Great Falls rages and roars in Potomac flood (PHOTOS and VIDEO)


The Potomac River is above flood stage at Great Falls, May 17, 2014.  Trails upstream from the falls were closed due to flooding.  (Kevin Ambrose)

The line of cars waiting to enter Great Falls Park grew longer as Saturday morning progressed.  Many people wanted to see spectacle of flood waters rushing and exploding over Great Falls after our recent heavy rain event.  At one point on Saturday, the National Park Service posted that the wait was one-to-two hours to enter Great Falls Park.

I arrived early, before the crowds, and the sound of the falls immediately greeted me as I stepped out of my car in the park’s parking lot.  When the Potomac River floods, Great Falls is loud.  The sound is impressive.

The flow rate of the Potomac River at nearby Little Falls peaked at slightly over 150,000 cubic feet per second on Saturday.  The median flow rate is 10,000 cubic feet per second.  I have included a flow rate chart and photo comparison to show the difference in flow rates from near normal levels on the river and Saturday’s flood stage.  The photo comparison also shows the contrast of seasons at Great Falls.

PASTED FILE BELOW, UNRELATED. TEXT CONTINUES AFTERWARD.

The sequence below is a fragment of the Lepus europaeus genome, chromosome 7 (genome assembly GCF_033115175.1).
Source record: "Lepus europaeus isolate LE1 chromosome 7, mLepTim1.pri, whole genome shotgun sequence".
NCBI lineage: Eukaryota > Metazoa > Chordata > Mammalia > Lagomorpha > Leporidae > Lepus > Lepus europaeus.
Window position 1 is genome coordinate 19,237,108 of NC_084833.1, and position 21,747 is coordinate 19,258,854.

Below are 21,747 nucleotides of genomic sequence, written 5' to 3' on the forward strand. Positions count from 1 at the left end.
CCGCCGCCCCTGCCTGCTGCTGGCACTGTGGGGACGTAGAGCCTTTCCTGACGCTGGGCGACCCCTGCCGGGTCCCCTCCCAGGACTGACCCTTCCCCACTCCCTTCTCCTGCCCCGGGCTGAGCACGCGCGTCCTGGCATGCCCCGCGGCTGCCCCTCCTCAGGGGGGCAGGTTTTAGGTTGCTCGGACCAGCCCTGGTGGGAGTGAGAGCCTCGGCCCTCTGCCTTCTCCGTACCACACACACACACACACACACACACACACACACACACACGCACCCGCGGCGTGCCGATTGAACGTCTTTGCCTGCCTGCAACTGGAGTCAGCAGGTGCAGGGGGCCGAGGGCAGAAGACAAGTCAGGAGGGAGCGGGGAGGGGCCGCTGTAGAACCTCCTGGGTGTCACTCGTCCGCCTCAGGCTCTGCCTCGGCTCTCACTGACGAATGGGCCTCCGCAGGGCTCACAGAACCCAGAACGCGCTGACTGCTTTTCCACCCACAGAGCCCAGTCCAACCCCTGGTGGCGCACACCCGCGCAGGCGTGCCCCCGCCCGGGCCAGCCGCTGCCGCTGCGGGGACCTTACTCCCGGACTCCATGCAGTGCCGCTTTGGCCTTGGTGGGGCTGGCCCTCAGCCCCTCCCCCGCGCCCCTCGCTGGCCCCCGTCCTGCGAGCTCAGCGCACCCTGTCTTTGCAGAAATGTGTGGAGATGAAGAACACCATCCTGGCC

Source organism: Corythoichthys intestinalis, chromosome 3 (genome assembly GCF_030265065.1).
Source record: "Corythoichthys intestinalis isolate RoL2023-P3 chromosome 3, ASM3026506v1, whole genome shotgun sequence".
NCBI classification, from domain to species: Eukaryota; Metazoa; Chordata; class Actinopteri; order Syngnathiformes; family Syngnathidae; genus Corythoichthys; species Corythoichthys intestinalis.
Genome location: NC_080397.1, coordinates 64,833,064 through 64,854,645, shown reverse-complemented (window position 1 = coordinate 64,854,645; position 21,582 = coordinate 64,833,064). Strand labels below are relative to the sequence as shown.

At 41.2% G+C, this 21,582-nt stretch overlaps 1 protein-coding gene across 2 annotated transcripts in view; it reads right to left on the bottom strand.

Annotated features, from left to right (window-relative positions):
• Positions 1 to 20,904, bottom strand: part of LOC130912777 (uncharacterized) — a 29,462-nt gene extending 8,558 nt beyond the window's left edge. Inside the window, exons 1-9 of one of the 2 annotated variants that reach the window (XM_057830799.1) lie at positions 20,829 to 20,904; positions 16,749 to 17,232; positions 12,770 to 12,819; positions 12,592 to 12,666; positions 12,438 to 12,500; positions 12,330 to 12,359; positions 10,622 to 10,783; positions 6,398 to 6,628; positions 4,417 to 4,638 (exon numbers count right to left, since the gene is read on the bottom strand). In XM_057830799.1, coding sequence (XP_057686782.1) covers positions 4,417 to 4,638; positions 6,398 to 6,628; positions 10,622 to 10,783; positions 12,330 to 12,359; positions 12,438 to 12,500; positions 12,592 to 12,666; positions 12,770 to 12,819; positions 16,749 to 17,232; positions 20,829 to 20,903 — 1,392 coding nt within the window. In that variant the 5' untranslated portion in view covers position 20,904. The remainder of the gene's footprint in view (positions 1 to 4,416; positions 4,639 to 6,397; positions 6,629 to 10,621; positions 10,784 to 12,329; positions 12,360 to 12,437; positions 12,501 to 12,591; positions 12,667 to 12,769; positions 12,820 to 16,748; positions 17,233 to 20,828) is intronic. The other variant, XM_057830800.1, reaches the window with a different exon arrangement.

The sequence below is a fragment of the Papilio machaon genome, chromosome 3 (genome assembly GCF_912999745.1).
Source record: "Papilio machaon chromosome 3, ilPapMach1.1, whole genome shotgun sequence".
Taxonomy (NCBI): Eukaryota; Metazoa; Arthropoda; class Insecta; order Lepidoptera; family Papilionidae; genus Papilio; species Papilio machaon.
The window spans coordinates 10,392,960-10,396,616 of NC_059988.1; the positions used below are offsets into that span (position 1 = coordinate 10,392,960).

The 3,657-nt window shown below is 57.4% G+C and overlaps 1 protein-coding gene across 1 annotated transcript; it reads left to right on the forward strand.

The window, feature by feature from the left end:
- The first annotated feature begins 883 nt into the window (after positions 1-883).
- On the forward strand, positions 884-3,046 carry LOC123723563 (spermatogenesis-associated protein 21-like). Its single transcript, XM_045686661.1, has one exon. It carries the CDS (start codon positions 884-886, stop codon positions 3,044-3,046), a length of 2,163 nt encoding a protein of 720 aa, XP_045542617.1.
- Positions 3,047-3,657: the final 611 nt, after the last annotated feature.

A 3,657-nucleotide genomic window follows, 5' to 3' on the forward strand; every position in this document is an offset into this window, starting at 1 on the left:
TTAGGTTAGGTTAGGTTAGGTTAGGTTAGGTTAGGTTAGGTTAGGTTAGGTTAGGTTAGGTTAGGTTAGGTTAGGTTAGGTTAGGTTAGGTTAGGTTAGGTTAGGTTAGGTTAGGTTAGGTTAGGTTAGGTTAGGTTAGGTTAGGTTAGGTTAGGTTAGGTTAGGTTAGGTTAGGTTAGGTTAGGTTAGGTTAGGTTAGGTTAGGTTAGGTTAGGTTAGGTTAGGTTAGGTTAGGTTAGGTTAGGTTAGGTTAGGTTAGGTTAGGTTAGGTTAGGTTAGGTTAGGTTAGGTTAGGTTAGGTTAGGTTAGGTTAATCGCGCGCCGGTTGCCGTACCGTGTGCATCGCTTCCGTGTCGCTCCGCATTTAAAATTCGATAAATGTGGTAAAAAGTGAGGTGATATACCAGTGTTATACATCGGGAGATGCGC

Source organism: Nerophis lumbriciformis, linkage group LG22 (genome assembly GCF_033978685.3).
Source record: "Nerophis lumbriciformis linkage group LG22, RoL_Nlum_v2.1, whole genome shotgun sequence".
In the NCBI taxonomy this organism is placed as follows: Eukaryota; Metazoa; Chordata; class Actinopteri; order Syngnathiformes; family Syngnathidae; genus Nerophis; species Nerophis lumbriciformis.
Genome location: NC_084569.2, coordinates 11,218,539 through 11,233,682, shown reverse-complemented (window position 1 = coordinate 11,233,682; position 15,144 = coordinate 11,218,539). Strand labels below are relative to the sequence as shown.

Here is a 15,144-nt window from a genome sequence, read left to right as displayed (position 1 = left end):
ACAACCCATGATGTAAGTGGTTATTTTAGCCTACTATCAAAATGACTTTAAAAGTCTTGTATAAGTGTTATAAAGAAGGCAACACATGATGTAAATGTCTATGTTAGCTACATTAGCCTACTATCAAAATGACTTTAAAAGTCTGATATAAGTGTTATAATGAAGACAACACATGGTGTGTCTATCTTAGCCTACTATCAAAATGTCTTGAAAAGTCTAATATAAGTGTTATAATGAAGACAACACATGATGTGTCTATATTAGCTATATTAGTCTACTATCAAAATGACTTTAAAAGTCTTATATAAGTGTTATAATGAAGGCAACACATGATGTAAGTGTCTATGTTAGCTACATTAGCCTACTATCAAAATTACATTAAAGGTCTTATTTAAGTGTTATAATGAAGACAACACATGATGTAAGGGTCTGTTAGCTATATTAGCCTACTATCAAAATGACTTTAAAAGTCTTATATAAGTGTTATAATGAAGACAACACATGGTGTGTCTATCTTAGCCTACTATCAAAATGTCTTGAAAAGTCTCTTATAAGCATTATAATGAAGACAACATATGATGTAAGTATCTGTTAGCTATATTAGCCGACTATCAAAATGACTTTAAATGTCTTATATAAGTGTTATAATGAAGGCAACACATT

Potomac River flooding to the level we saw this past weekend is not too uncommon.  On October 31, 2012, the flooding from Sandy was comparable, perhaps slightly less.  Here’s a photo post to check out Sandy’s flooding of the Potomac.  Here’s another post showing a flood from February 4, 2013.

A contrast of seasons and water levels. The image on the top was taken January 4, 2014 and the image on the bottom was taken May 17, 2014. Both photos were taken from the same location. (Kevin Ambrose)
A contrast of seasons and water levels. The image on the top was taken January 4, 2014 and the image on the bottom was taken May 17, 2014. Both photos were taken from the same location. (Kevin Ambrose)

The Potomac River flow rate at Little Falls.  The river peaked at slightly over 150,000 cubic feet per second and the median is 10,000.  (USGS)

A small tree, usually situated high above the water, is just above the floodwater.  (Kevin Ambrose)

Water explodes upward as it rushes over Great Falls, May 17, 2014.  (Kevin Ambrose)

The Virginia side of Great Falls, May 17, 2014.  (Kevin Ambrose)

A wide view of Great Falls, May 17, 2014.  (Kevin Ambrose)

A Great Falls panorama, May 17, 2014. (Kevin Ambrose)

Debris in the Potomac River, May 17, 2014.  (Kevin Ambrose)

Debris in the Potomac River, May 17, 2014.  (Kevin Ambrose)

Video of Great Falls, May 17, 2014.  (Kevin Ambrose)

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Jason Samenow · May 19, 2014

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